I write the title of this post in partial jest because most music lovers have never heard of Billy Nicholls’ obscure album Would You Believe, but once you do listen to this album you cannot forget it. What is so tremendously intriguing about this album? What if I told you that the personnel enlisted for the recording of this album oozes with a plethora of British musical talent that you never realized took part in the creation of this lost masterpiece? Would you believe?
Would You Believe was conceived as the British response to Pet Sounds – as ostensibly evidenced by the similar colors (green and yellow) on the album cover and the wavy psychedelic wording. When you delve into the music, though, it does not at all resemble the airy surf psychedelia mastered by the Beach Boys. Instead, the listener receives a glimpse of the height of British psychedelic perfection, a combination of seemingly light sounds that actually represent a subtle grittiness featuring diverse instrumentation, swooning vocals, and heavy percussion. In a way, Would You Believe, which was released in 1968, represents a consistent bridge with the transition to early 70s British progressive blues-influenced rock. Oddly enough, the individuals who took part in the recording of this album played a huge role in this future music.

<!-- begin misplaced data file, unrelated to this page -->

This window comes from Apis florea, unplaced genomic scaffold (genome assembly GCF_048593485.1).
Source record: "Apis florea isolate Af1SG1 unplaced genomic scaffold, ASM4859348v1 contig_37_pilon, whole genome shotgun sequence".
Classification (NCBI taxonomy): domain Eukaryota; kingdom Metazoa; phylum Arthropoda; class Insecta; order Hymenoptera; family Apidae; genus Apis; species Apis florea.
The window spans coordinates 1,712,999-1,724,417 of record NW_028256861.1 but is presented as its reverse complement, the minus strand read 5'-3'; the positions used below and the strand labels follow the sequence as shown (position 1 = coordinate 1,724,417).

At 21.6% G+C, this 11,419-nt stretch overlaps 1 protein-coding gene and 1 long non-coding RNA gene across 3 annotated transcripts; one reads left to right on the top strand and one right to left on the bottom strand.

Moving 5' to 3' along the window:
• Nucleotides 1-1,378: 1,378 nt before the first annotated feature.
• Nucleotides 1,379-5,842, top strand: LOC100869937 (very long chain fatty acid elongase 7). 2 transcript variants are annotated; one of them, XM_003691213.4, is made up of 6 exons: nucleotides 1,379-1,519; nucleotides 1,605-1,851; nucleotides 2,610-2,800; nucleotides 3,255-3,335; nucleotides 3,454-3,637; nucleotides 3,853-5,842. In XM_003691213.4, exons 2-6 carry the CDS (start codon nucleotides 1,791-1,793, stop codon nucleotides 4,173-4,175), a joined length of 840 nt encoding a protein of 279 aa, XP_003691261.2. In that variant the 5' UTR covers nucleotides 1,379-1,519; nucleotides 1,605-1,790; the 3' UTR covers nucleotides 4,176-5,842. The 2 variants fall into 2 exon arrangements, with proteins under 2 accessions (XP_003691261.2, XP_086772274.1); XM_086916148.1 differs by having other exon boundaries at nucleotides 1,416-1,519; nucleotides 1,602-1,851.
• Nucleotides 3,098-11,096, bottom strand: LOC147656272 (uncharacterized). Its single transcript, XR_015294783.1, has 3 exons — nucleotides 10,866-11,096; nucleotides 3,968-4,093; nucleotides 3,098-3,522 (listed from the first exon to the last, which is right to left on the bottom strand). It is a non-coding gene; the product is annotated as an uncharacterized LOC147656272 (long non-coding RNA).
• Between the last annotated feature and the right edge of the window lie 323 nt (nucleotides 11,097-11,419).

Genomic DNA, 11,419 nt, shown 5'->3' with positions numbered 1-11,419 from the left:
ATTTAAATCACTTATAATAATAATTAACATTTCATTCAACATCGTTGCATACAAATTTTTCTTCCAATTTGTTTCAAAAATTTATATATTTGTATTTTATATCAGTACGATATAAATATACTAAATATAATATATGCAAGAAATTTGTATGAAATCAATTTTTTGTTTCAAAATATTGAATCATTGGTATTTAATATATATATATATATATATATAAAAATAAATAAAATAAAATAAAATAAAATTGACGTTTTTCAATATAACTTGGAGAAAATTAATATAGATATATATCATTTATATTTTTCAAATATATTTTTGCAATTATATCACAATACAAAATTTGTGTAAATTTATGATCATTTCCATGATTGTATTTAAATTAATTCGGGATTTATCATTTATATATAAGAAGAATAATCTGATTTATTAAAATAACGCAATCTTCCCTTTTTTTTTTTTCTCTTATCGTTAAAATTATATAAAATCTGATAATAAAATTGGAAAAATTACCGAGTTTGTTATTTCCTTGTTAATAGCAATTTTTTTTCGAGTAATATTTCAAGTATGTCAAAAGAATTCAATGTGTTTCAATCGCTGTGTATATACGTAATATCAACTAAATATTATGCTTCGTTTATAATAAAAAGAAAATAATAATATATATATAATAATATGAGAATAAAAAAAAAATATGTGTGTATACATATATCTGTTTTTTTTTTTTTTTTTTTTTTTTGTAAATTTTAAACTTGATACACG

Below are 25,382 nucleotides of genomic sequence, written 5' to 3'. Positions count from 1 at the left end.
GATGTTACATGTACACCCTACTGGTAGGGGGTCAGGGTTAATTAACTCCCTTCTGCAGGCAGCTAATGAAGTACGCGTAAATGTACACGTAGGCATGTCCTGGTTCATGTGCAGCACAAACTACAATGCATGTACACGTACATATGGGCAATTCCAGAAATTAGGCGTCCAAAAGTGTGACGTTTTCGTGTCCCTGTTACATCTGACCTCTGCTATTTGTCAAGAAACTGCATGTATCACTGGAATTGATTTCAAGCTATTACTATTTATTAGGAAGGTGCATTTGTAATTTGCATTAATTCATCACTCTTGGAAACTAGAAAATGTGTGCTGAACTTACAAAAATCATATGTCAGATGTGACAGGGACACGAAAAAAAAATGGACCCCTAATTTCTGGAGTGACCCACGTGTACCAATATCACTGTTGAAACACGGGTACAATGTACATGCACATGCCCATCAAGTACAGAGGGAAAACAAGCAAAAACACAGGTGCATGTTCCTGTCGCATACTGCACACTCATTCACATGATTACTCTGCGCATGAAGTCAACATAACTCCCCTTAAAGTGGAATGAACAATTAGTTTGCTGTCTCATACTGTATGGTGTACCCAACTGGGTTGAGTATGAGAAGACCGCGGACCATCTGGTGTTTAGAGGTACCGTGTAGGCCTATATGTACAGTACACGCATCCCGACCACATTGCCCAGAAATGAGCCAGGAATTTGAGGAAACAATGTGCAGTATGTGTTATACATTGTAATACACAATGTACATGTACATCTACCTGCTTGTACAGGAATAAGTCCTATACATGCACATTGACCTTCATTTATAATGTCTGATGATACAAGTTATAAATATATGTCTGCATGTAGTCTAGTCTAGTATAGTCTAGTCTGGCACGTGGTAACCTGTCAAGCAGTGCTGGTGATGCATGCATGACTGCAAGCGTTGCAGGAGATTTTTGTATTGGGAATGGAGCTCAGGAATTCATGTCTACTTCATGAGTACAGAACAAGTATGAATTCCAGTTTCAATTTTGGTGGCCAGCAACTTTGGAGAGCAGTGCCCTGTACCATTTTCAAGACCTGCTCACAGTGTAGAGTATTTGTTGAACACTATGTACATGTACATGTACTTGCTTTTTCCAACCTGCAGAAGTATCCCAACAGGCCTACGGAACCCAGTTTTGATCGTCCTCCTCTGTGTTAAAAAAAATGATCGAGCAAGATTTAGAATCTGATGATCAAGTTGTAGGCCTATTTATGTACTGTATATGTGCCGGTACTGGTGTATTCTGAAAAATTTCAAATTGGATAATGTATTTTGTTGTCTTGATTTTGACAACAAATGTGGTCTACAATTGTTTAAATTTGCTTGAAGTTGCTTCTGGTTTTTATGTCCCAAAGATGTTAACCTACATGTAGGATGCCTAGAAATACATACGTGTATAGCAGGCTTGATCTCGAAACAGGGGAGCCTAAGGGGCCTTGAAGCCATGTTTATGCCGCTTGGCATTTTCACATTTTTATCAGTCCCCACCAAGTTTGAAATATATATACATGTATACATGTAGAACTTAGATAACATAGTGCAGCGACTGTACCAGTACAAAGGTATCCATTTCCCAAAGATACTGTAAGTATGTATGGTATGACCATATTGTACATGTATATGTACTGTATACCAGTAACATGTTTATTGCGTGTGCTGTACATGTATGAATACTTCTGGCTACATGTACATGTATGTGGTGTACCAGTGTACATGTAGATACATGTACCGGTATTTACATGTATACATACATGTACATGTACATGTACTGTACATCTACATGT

Andrew Loog Oldham, manager and producer of the Rolling Stones from 1963-1967, conceived this album and recruited Billy Nicholls, a teenage staff writer for Oldham’s Immediate Records, to take the lead role. Nicholls composed most of the tracks, except for the title track, “Would You Believe.” So who took part in the recording of the 12-track psychedelic pop album? Let’s see if you recognize the drowned-out secondary vocal in “Would You Believe.”
If you guessed Steve Marriott, you are correct! That’s right, that is Steve Marriott, the frontman of Small Faces and Humble Pie. The attempts to hide his vocal only add to the nonsensical humor it provides. In some sense, the song is a bit of a mess, a jumbled concoction of eccentric instrumentation and even more eccentric vocals, but the abstruse combination of gibberish combined with a folk breakdown and baroque pop works well.
Who else is playing in the background? Future Led Zeppelin bassist John Paul Jones provides bass on the album with Ronnie Lane (of Small Faces and Faces). Humble Pie drummer Jerry Shirley combined with Small Faces drummer Kenney Jones for percussion, and session keyboard king Nicky Hopkins combined with Small Faces keyboardist Ian McLagan and future Elton John collaborator Caleb Quaye. Not a bad lineup, right?
Enjoy one more piece, “It Brings Me Down”!